In celebration of the 40th anniversary of TIFF, I will be revisiting one film from each year I attended the festival. Please be aware that these discussions may include SPOILERS.
I had a much easier time getting tickets for my second year of the festival, partially because this was the year TIFF introduced online ordering. However, that doesn’t mean the year was without its hiccups. One of my selections for that year, Rob Stefaniuk’s Canadian dark comedy Phil the Alien, went off-sale as I was processing the order and another screening, Stephen Chow’s Kung-Fu Hustle, was cancelled the night before, due to a damaged print.
As such, the only film that I ended up seeing for my second year at TIFF was Marc Evans’ psychological thriller Trauma. The film was part of the now discontinued TIFF programme Visions and if programmed today, I would expect Trauma to be part of the Vanguard programme. Marc Evans was previously at TIFF in 2002 for the Midnight Madness selection My Little Eye, which is not a fact that I was aware of at the time I got my ticket.
I should probably explain that, even though the programme now makes up a good chunk of my festival experience every year, I was initially very squeamish of the Midnight Madness programme (and horror films in general). It would still be a few years before I was fully a horror fan and I don’t know if I would’ve have even gone to Trauma if I knew about the dark places that the film goes. As a brief aside, I should note that I saw Trauma, at the Elgin Theatre, the same night as the premiere of James Wan’s Saw at Midnight Madness. Theoretically, I could have gotten tickets to both and walked over the the Ryerson after Trauma. However, I doubt my 22 year self was ready for Saw.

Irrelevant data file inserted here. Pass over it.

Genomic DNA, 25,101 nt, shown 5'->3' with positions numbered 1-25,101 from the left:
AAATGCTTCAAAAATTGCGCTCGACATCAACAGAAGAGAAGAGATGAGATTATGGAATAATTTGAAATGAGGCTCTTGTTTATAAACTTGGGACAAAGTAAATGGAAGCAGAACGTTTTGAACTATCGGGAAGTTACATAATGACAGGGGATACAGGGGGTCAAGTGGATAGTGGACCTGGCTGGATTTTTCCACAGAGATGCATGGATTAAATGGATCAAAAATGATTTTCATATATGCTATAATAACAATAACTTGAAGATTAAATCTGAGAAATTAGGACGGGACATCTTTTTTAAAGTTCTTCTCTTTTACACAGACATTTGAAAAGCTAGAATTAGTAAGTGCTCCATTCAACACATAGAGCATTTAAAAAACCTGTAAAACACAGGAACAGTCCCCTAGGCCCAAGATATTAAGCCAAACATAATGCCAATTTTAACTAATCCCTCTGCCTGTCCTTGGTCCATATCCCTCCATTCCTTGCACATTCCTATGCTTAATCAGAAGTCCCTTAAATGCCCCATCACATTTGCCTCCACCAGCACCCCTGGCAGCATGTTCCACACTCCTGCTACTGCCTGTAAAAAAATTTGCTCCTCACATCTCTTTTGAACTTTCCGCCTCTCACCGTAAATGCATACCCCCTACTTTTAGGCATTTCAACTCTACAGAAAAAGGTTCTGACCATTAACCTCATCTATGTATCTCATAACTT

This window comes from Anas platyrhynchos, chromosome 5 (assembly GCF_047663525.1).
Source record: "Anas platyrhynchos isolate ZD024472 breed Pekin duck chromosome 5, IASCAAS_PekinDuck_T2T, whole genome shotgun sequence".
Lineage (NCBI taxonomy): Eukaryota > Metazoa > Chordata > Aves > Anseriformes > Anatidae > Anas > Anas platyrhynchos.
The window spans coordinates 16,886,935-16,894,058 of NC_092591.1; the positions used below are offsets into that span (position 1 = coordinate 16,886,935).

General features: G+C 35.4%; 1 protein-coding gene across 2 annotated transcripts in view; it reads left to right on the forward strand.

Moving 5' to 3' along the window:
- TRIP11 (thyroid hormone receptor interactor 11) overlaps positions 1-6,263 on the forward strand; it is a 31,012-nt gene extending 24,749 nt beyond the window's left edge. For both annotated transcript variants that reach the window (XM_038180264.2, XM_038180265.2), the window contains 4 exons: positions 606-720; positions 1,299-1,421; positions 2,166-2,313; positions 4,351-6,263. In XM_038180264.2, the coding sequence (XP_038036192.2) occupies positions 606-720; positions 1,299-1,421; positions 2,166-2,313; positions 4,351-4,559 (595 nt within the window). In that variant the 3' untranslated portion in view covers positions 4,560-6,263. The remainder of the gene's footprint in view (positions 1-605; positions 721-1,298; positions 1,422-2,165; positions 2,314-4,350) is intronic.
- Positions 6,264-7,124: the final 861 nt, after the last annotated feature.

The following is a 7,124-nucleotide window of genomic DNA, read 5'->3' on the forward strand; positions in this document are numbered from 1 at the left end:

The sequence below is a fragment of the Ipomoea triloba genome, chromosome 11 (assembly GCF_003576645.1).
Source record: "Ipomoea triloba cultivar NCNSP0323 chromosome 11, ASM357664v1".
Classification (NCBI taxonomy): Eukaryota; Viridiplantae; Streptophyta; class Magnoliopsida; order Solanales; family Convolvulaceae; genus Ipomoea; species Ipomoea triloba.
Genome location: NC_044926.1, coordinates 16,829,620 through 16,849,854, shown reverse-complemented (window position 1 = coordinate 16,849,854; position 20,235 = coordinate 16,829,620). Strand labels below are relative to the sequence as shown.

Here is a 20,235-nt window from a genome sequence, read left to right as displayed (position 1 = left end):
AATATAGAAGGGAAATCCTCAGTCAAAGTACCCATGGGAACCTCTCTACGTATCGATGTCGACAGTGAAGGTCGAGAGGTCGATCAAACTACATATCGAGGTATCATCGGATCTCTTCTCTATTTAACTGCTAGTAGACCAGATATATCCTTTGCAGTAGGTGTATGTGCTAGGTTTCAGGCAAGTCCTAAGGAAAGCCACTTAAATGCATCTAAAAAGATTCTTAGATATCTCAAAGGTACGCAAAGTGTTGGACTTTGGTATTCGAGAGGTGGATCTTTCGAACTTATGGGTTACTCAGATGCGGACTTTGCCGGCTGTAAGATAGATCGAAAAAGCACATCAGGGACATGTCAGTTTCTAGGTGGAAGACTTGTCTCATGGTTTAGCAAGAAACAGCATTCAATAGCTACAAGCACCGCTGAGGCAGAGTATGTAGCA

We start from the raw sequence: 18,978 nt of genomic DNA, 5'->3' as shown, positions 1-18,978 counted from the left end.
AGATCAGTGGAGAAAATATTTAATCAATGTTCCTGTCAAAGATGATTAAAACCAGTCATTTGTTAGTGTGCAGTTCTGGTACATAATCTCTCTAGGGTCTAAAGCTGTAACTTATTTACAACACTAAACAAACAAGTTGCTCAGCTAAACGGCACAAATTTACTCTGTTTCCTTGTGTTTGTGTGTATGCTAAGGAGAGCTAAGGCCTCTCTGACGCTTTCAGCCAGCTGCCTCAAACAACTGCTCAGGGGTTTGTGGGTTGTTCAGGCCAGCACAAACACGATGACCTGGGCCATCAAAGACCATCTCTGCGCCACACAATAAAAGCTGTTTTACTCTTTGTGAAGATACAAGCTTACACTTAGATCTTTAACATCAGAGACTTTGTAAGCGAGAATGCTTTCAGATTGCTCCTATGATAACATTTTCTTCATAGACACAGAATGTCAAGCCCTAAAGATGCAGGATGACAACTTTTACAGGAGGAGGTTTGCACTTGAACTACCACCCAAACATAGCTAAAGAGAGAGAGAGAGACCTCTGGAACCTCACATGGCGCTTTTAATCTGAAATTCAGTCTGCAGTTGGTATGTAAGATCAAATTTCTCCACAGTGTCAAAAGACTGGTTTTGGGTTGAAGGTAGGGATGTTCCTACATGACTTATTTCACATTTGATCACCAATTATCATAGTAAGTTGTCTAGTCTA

If there is a thing that stands out about Trauma, it is the fact that it stars Colin Firth. Firth has made a career of playing gentlemen-like roles and it is somewhat out of place to see him in a psychological thriller. Granted, Trauma is now an eleven year old film and Colin Firth hadn’t yet made films like The King’s Speech. However, he still doesn’t strike me as one of those actors who would do genre films, Kingsman: The Secret Service aside, which makes Trauma a unique part of his filmography.
I’m going to have to go into MAJOR SPOILER territory in my discussion of Trauma, since I really remember the ending of the film leaving me shaken, to the point that I went to a nearby bar to feel better. The ending makes two revelations at roughly the same time: 1) Firth’s character of Ben is schizophrenic and he had been imagining the conversations he has been having the entire film with his psychiatrist 2) His growing insanity drives Ben to brutally kill Mena Suvari’s character of Charlotte.
While Trauma‘s very dark ending somewhat caught me off-guard when I saw the film at TIFF in 2004, during this rewatch I realized that there are some quite obvious signs that Ben is not alright in the head. However, the question that is asked throughout the film is whether Ben’s mental instability is caused from the PTSD of his car crash and apparent death of his wife or if this has been something that he had been struggling with for all of his life.
Something new that I realized from this rewatch of Trauma was in how Ben apparently believed that Charlotte was just another of his many hallucinations, created out of his love for the book Charlotte’s Web and meant as a replacement for his dead wife Elisa (Naomie Harris). When Elisa turns out to be very much alive, it removes Ben’s need for Charlotte. However, when Charlotte turns out not to be a hallucination, it’s likely what drives Ben over the edge, with him feeling a need to “get rid of her.”
I never considered the uneasiness I felt after watching Trauma to be a fault of the film and I have to say that I actually like the places that it goes. Of course, knowing what happens didn’t make the ending any easier for me to watch the second time around. If anything, it increased my discomfort during the scene.
One advantage of seeing a film more than a decade later is that you get to recognize supporting actors that you didn’t know of at the time. Case in point here would be British character actor Sean Harris, who has a small role in Trauma as the caretaker of the building Ben is living in. There’s also Scottish actor Tommy Flanagan, and his very distinctive scarred face, as Ben’s friend Tommy.
Trauma never really went anywhere after it screened at TIFF and I’m pretty sure that the film just went straight to DVD. Marc Evans actually proceeded to abandon the thriller genre for his subsequent films, beginning the 2006 autism drama Snow Cake. However, Trauma is still a thriller worth checking out and it’s amazing that I wrote a whole column on the film without once mentioning the ants.